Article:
As you may know from Alan's blog, on thursday night we went out with his class to a Basque tapas bar in the Born area of the city, near Barceloneta. Since we hadn't been to the area, we decided to leave home early and explore it a bit before meeting the others at the bar. I specifically wanted to visit the cathedral of Santa Maria del Mar.
The first written reference to a church of Santa Maria del Mar in Barcelona dates to the late 10th century. The basilica, as it stands today, dates to the 14th century (my period!!) and I have to confess I found it the most beautiful church I've ever been to.
I think the TMB (Transports Metropolitans de Barcelona) describe it best: "Designed by the architect Berenguer de Montagut in the mid-14th century, it contains three naves, all of which are of almost the same height, separated by pillars, extraordinary spatial proportions which turn it into a unique building. It was the church in which the shipowners and merchants of Romanesque & gothic Barcelona worshipped."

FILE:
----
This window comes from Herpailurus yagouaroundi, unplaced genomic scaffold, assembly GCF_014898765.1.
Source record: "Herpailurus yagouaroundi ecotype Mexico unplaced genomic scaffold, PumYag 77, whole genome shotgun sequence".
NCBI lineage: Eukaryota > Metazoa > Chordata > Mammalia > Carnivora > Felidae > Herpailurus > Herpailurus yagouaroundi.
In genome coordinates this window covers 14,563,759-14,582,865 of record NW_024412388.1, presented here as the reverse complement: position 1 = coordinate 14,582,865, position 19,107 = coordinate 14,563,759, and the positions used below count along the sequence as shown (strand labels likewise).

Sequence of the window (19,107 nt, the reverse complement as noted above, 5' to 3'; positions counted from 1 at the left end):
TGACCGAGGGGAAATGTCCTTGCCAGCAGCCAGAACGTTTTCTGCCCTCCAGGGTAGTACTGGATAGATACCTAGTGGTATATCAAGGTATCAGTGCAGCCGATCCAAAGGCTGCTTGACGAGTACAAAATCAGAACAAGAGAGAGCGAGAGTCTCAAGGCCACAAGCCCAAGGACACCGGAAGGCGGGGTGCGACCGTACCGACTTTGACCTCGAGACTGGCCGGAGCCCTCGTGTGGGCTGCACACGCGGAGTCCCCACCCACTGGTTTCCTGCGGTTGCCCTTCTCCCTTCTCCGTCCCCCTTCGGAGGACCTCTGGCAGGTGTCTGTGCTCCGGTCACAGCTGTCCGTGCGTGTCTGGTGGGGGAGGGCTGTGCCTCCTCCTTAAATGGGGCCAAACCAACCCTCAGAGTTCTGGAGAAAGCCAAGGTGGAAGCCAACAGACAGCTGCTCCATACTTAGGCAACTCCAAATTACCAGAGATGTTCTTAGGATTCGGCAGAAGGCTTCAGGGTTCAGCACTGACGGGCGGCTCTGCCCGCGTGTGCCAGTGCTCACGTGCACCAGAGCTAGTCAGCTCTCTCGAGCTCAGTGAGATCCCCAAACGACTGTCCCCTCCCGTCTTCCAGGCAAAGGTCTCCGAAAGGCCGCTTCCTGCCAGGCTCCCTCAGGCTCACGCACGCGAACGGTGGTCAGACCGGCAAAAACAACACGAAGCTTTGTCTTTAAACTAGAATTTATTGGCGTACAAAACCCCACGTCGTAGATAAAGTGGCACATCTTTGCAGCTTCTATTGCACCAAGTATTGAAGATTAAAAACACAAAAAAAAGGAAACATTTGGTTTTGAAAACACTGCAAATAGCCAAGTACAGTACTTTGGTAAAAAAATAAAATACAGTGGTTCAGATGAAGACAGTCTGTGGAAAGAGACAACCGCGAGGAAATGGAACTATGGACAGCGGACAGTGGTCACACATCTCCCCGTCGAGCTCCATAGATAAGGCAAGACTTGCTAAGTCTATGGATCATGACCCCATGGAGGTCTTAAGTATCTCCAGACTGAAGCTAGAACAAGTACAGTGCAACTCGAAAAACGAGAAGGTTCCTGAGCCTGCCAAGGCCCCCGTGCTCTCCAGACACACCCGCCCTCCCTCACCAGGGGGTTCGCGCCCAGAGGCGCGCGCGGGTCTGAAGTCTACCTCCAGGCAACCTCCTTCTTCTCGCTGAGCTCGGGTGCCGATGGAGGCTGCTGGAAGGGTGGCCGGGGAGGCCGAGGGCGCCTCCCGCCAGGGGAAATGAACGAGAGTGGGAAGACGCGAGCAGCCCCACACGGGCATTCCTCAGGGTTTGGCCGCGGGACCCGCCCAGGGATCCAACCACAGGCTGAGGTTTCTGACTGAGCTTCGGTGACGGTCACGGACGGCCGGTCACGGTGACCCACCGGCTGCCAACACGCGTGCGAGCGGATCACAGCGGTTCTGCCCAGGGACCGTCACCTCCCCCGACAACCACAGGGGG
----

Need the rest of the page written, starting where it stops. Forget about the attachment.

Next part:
The first stone was laid down by Berenguer in 1329 to mark the conquest of Sardinia by Jaume the Conqueror, which completed the conquest of the Mediterranean initiated by the conquest of Mallorca 10 years prior. The domain of the House of Barcelona would extend to Greece and Sicily in the 14th century.
The sense of space in this church is unbelievable. It is one, very big, open space. All the previous gothic cathedrals I've been to were very impressive, very tall and certainly had gorgeous stained glass windows but somehow I've always felt they were a bit stuffy. Somehow, the proportions in this church give you the feeling of lightness and space so sought by medieval builders.
One of the reasons I wanted to visit the cathedral was the book La Catedral del Mar by Ildefonso Falcones. It's a historical fiction set in the fourteenth century about the building of the cathedral. It was released at the beginning of the year and it's in its 6th edition already. A huge success. I was looking for a historical fiction book set in medieval Spain and this one could not have been more appropriate. I'm sure I'll cringe at all the historically inacurate bits but hey, it's just fiction… Note about the next picture – it's a very modern stained glass window. I wonder if it is replacing some of the ones broken during the civil war… I LOVE it and hope to find out more about it.
* Remember that you can see larger version of these pictures (or download them) – and a few more – through the Flickr link on the right side of this page…